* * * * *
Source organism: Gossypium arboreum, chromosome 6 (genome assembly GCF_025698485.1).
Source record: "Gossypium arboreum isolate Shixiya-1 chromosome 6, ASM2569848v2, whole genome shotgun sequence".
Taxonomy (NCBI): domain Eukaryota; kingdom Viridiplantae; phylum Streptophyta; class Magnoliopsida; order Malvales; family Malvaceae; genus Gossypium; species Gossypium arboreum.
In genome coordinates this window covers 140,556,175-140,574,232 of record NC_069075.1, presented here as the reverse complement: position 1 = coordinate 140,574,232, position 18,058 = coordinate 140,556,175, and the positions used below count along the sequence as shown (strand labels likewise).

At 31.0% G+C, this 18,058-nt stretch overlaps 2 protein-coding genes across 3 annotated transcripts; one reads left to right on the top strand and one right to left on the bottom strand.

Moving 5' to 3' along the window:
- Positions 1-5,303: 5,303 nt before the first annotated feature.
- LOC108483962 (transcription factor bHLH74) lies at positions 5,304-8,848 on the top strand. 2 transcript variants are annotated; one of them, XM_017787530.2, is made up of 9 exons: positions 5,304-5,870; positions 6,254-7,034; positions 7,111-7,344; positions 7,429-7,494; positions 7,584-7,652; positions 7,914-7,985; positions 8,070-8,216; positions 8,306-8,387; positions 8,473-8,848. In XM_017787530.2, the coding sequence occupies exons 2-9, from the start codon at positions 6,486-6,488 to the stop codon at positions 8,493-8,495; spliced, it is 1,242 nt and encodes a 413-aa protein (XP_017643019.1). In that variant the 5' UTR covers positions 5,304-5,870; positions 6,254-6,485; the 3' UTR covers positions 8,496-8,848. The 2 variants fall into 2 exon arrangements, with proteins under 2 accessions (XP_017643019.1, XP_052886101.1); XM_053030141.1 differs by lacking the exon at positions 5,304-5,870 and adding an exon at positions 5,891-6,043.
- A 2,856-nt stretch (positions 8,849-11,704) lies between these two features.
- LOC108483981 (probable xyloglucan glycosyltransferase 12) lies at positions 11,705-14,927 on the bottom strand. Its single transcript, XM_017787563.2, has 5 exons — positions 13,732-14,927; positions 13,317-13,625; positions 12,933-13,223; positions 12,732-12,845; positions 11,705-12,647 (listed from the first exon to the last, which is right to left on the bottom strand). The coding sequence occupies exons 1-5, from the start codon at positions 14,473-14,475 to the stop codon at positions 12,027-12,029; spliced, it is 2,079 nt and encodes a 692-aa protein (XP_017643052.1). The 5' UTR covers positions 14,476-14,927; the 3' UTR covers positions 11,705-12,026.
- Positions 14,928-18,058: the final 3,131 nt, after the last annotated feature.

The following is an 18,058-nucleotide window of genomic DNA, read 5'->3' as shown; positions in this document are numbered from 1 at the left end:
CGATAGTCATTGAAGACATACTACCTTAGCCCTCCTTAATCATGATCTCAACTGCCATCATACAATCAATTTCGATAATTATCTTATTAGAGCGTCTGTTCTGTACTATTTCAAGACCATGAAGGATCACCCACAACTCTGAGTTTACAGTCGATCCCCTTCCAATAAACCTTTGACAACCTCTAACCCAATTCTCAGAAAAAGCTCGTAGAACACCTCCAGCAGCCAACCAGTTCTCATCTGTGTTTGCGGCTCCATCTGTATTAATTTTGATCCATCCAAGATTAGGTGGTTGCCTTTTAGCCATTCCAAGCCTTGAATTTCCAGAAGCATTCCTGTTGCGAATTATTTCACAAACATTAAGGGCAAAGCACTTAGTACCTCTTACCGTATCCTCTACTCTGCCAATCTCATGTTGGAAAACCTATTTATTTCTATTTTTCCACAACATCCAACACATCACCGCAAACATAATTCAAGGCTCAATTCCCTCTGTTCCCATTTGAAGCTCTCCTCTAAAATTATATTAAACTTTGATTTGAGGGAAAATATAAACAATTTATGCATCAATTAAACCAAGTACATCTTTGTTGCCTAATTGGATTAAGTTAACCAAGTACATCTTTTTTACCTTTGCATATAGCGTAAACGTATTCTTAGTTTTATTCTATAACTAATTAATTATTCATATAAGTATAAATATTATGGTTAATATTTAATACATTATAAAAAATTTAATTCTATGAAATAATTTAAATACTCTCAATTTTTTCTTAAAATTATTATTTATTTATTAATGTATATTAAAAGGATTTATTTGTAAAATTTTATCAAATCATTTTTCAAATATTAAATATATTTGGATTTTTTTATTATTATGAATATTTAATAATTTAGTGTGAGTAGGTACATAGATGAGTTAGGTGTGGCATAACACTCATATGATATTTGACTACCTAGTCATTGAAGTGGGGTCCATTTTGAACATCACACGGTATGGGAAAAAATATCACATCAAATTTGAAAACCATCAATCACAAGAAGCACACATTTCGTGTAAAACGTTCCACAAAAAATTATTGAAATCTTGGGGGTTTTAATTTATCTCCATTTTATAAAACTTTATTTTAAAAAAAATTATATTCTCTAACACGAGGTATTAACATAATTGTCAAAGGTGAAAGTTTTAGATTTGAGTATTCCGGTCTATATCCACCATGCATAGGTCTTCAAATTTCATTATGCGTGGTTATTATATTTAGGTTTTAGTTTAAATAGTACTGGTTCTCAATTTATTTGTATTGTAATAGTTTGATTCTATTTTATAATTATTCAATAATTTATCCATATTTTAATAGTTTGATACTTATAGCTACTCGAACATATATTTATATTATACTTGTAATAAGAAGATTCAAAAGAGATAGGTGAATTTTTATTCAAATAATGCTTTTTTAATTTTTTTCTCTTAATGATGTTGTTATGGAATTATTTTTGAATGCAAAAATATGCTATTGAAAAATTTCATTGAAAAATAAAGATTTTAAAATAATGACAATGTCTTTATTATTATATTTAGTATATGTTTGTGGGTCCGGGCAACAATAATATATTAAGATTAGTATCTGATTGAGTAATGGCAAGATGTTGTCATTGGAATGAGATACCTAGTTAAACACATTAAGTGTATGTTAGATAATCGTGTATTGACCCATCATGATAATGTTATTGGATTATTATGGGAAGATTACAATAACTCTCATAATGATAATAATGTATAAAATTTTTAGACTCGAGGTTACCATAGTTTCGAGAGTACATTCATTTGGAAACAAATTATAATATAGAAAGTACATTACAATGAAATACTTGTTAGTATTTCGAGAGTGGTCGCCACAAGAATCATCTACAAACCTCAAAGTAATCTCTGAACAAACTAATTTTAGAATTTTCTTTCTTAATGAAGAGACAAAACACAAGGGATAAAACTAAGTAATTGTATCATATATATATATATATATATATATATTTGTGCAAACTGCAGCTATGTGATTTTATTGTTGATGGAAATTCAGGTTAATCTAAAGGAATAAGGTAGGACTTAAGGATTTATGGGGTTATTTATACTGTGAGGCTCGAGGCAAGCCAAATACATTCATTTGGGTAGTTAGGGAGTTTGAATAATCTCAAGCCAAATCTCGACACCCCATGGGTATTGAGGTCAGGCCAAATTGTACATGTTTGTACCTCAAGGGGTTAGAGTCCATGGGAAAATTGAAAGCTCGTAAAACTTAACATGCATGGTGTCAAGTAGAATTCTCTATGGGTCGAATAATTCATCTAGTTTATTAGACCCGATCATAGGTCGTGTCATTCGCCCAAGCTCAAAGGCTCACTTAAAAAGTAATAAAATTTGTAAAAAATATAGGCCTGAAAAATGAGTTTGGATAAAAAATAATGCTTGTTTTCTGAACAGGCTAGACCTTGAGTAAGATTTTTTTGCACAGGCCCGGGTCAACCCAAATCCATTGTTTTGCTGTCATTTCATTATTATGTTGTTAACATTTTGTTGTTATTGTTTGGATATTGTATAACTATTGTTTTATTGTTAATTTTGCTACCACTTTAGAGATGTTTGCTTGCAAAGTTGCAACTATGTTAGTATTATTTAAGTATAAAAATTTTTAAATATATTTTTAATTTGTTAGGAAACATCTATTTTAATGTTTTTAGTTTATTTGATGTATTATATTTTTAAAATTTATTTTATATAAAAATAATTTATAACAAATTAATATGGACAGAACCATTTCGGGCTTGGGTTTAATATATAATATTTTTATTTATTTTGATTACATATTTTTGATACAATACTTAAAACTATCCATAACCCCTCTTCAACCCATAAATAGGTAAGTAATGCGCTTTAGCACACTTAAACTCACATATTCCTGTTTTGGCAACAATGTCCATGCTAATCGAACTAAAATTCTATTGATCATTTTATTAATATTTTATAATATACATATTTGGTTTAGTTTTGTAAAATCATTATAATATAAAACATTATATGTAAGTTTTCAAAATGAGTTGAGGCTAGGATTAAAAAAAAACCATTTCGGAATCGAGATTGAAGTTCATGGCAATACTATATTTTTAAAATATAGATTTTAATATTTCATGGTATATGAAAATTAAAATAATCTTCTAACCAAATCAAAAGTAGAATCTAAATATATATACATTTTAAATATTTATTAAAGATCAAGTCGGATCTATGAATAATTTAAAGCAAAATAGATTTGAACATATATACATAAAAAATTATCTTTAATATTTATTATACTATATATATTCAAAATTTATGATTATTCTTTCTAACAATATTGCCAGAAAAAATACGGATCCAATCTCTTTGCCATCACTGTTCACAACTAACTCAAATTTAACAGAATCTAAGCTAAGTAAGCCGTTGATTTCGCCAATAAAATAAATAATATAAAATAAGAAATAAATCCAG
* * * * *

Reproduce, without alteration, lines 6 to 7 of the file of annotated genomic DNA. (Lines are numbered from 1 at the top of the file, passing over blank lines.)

Moving 5' to 3' along the window:
- Positions 1-5,303: 5,303 nt before the first annotated feature.